GRUNDY – The Grundy County courthouse has been awarded a grant from the Administrative Office of Illinois Courts Technology program.
“Covid brought to our attention some deficiencies of our use of technology within the courts. I am hoping this will improve our efficiency throughout the entire courthouse.” Circuit Clerk Corri Trotter said.
The grant will allow the courthouse to establish new wireless cabling throughout the courthouse, the instillation of two new digital monitors and allow for electronic orders of protection.
The total amount awarded was $77,718.74.
Heartland Business Systems will be installing the new wireless cabling throughout the courthouse.
Trotter began applying for the grant in early February and received notification that the funds were approved on Feb. 24.
Paul Webb, the director of information technology for Grundy had a study done regarding the wireless coverage throughout the Courthouse.
The study determined that of the 18 wireless access points in the courthouse, some needed to be replaced and additional access points needed to be added because of the dead zones in the courthouse.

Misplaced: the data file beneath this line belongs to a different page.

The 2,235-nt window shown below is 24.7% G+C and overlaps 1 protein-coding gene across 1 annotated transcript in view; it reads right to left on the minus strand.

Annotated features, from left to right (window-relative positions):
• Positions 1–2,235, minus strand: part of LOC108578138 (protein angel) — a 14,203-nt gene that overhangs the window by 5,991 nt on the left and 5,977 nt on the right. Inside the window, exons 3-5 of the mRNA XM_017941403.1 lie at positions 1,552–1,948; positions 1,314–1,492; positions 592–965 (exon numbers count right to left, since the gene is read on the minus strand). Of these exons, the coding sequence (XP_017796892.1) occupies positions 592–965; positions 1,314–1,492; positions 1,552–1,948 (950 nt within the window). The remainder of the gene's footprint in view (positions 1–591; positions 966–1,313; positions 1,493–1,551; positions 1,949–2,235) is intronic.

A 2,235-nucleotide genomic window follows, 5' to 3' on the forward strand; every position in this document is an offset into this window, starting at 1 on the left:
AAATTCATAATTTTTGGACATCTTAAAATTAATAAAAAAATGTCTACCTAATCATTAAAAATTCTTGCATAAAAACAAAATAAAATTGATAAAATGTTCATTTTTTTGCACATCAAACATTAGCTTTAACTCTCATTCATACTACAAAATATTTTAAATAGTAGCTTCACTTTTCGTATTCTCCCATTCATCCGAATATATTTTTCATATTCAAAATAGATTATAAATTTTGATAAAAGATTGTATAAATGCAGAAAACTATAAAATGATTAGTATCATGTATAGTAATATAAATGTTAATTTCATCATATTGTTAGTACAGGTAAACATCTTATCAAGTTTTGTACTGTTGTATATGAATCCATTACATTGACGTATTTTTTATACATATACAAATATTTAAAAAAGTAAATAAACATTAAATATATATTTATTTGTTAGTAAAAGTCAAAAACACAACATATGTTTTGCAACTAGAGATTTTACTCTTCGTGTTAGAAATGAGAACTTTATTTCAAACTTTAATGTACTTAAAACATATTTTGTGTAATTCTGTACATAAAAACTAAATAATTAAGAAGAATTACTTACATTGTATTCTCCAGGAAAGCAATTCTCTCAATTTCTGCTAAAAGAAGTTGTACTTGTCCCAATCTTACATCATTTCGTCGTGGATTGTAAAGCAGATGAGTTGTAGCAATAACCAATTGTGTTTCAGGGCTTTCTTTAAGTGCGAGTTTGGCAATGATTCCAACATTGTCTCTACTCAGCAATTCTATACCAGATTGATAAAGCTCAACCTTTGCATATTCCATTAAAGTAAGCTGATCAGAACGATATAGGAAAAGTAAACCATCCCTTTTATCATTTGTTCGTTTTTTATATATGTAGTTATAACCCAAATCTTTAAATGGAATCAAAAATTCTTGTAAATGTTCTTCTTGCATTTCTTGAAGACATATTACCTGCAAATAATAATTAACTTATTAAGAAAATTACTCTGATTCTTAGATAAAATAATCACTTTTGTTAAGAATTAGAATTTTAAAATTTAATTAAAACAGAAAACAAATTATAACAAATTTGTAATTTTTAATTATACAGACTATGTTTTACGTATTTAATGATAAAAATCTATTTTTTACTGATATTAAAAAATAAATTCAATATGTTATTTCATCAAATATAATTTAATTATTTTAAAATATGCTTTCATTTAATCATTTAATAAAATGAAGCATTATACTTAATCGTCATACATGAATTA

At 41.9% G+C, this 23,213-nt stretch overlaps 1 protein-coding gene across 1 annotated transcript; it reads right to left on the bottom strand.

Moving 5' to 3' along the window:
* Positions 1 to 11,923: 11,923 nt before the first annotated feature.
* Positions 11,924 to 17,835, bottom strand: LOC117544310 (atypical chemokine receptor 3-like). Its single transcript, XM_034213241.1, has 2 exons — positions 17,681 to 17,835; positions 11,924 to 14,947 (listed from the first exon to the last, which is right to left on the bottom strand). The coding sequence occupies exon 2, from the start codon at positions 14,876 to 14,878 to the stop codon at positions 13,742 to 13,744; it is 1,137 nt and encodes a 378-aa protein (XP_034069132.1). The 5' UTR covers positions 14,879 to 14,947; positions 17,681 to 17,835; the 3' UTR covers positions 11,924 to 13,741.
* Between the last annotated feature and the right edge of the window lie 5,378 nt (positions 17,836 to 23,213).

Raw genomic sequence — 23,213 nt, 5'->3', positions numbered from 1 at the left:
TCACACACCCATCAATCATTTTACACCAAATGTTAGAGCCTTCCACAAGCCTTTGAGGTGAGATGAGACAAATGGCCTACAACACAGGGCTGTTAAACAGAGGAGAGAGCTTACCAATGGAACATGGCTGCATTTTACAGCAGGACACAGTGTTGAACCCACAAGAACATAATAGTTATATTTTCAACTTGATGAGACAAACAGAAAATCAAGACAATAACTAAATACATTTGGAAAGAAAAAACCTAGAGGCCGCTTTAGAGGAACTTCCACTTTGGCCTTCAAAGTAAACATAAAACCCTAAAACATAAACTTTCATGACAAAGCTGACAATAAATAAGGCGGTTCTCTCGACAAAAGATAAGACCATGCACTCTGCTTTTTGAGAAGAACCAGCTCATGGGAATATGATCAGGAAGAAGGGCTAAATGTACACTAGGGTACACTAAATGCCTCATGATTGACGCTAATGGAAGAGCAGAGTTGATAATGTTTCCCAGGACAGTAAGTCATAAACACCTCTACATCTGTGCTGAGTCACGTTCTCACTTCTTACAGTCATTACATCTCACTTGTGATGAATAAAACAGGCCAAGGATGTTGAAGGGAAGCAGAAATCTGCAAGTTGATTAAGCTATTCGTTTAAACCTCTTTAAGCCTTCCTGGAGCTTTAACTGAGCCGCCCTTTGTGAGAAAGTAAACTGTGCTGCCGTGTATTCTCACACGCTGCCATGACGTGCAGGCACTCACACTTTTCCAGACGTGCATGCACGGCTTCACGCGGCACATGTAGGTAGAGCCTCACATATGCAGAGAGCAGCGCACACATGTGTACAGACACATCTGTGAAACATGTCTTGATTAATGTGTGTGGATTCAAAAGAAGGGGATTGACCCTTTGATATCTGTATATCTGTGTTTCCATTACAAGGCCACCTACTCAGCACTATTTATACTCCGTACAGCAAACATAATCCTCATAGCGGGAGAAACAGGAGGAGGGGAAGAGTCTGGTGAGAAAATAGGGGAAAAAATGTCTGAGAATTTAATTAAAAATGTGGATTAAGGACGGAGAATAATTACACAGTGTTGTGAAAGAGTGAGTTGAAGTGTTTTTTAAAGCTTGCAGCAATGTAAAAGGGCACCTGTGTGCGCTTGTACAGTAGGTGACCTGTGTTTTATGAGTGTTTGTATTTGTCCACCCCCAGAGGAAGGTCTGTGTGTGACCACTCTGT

The new wireless cabling will be installed by the Heartland Business Systems, LLC for the amount of $41,540.13, which is fully funded from the grant.
Two digital monitors will be installed inside the courthouse that will have the court docket alphabetized by party name.
Currently, court bosses have to go between two different postings to determine where they need to report. Once the monitors are installed, patrons will be able to seeing the scrolling docket in the lobby upon arrival. The second monitor will be outside the east and west courtrooms.
“It will be easier for court patrons to determine where they need to be in the courthouse, so they are able to get their more timely, it will decrease the amount of paper we use as we print out the dockets daily,” Trotter said.
The courthouse also will be using the grant funding to implement an electronic order of protection program.
Currently, if an individual wants to petition for an order they go into the city clerks office. This will allow individuals to start the process at home. However, the individual will still need to come into the courthouse to sign their petition, get it filed and complete their testimony with the judge.
“This will be more efficient as they currently have to handwrite their petition and then we have to hand fill out the order,” Trotter said.
“This program will allow for the information that they input into the laptop to automatically populate the order, so there will be less possibility for error,” she said.
The target deadline for completion is the end of July.